In 1752, Benjamin Franklin sent a metal key on its famous kite flight to demonstrate the electrical nature of lightning. The study of atmospheric electricity subsequently burgeoned, and writing in Atmospheric Environment (37, 5319–5324; 2003) R. G. Harrison and K. L. Aplin describe how they have mined records of one aspect of later historical research. They show that electrical measurements made at the Eiffel Tower in the 1890s can be used to estimate the levels of Parisian smoke pollution at that time.
The atmosphere's electrical system results from a combination of thunderstorm activity and the slight ionization of air. The upshot is an electrical potential difference between the ionosphere (at an altitude of some 60 km and more) and the Earth's surface, which causes a small current to flow. The potential gradient close to the ground is an indicator of the electrical state of the atmosphere, and in the nineteenth century it was commonly measured in several European cities.
In clean air, the potential gradient has a distinctive diurnal cycle known as the Carnegie curve. Local aerosol pollution alters this gradient. So if that effect can be separated from the influence of the global electrical circuit at atmospherically clean sites, it becomes possible to infer pollution levels from potential-gradient measurements. But that is easier said than done.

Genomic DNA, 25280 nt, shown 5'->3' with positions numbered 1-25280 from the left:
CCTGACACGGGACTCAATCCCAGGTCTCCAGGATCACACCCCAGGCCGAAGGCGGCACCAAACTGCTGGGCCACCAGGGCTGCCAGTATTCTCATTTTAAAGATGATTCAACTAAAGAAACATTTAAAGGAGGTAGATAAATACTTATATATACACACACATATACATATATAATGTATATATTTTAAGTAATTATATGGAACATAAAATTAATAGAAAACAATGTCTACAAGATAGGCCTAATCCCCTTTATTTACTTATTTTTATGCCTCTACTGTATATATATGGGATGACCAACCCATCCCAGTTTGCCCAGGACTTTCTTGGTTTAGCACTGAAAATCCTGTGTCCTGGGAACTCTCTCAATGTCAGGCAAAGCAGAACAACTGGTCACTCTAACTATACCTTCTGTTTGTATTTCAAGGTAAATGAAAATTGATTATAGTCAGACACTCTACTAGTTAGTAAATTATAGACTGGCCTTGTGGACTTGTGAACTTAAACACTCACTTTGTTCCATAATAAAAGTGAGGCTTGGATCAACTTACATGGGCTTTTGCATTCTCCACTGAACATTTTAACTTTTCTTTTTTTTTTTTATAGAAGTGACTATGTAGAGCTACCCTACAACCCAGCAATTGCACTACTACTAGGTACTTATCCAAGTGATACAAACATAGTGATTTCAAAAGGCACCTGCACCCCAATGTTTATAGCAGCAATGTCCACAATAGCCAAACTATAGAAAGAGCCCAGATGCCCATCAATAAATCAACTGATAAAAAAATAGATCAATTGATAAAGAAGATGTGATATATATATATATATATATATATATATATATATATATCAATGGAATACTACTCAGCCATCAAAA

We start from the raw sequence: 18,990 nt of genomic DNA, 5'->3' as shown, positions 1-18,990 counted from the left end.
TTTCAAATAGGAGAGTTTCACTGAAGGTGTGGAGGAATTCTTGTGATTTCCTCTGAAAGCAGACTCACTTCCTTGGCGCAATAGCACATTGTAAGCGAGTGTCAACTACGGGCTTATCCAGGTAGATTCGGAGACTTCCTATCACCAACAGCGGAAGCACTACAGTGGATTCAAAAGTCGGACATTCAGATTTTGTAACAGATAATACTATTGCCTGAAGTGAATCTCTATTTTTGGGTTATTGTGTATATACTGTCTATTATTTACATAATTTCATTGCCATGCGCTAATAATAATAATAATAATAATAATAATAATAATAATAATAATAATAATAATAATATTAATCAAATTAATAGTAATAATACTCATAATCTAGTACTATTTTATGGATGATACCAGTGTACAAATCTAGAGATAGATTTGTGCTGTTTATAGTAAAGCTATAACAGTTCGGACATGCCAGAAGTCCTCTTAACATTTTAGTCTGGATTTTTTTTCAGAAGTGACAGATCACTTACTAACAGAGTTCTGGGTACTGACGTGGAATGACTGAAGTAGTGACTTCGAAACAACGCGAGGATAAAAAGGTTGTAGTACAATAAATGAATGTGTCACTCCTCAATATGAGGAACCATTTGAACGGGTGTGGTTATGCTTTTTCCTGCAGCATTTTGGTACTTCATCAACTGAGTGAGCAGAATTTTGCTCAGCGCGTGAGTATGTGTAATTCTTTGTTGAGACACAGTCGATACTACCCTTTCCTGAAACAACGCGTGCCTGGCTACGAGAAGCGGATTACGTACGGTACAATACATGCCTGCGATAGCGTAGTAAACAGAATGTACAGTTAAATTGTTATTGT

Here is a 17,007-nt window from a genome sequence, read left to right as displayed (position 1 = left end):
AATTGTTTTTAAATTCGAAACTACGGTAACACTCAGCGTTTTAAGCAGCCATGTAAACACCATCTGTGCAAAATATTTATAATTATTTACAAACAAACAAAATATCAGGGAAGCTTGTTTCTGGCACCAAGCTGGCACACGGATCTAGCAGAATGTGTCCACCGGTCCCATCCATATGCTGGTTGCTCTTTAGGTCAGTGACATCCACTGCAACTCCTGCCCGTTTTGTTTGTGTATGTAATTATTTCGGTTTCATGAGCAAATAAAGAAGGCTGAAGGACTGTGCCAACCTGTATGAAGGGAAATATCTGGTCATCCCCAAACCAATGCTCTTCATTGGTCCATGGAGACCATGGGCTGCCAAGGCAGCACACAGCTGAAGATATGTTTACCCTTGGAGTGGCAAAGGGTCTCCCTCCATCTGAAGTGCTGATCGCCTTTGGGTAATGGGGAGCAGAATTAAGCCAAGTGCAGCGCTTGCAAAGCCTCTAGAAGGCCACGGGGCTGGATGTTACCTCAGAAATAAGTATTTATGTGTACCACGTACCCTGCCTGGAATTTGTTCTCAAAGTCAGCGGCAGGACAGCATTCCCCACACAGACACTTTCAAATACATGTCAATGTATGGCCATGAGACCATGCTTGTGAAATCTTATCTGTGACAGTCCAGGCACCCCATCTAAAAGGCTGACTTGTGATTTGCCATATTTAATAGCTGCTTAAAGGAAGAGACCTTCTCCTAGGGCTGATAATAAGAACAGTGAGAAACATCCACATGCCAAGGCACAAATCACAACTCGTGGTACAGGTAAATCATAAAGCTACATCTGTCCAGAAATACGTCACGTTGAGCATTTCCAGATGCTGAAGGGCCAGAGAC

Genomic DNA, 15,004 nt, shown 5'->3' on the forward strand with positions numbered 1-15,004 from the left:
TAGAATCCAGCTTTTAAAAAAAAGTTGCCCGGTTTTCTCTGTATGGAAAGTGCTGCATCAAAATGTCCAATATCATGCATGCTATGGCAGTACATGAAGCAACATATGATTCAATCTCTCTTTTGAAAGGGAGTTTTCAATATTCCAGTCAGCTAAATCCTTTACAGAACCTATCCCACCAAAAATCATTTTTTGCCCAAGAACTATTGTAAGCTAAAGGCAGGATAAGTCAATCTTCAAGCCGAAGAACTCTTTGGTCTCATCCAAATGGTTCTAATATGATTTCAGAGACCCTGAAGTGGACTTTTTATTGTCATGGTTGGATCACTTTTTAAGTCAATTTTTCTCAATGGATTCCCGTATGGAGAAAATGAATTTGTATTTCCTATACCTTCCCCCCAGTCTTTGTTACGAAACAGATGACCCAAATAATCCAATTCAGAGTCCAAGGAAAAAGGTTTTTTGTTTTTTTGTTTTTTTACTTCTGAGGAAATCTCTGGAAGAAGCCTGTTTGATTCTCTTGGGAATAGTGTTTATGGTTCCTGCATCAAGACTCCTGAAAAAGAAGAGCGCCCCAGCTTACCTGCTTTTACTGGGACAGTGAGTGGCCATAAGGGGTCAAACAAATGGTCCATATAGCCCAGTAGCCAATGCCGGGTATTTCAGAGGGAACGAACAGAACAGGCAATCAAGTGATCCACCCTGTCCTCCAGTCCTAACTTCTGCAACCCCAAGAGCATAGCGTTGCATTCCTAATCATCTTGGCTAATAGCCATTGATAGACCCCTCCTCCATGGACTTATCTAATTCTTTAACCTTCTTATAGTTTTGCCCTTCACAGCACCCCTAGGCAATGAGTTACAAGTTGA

To analyse electrical measurements made at the top of the Eiffel Tower, Harrison and Aplin applied a relationship between smoke pollution and potential gradient that had emerged from their earlier historical study for Kew, near London, using data from 1863. But they also needed an absolute calibration that was specific for Paris. For this, the authors conducted a modelling study that enabled them to identify the time of day when the top of the Eiffel Tower was in clean air and when it was in the urban boundary layer — the atmospheric layer affected by urban pollution. At times when the tower was in clean air, the observed electrical variations can be attributed to the Carnegie curve alone, allowing an absolute calibration of the electrical data based on the tabulated Carnegie values. At times when it was in the urban boundary layer, the higher potential gradient signals the presence of smoke pollution.
The approach allowed Harrison and Aplin to estimate smoke pollution at both the top and the bottom of the Eiffel Tower in the 1890s. They calculate that pollution at ground level had an autumnal daily peak of 60±30 μg m−3. Their earlier study gives a value of 170±50 μg m−3 for London. In the 1860s the UK Clean Air Act lay almost 100 years in the future. So in the late nineteenth century it is likely that, as a place to live, Paris had the edge over its English counterpart in more than just cancan and cabaret.
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Effect of orographic features on global atmospheric electrical parameters over 160 different places of United States
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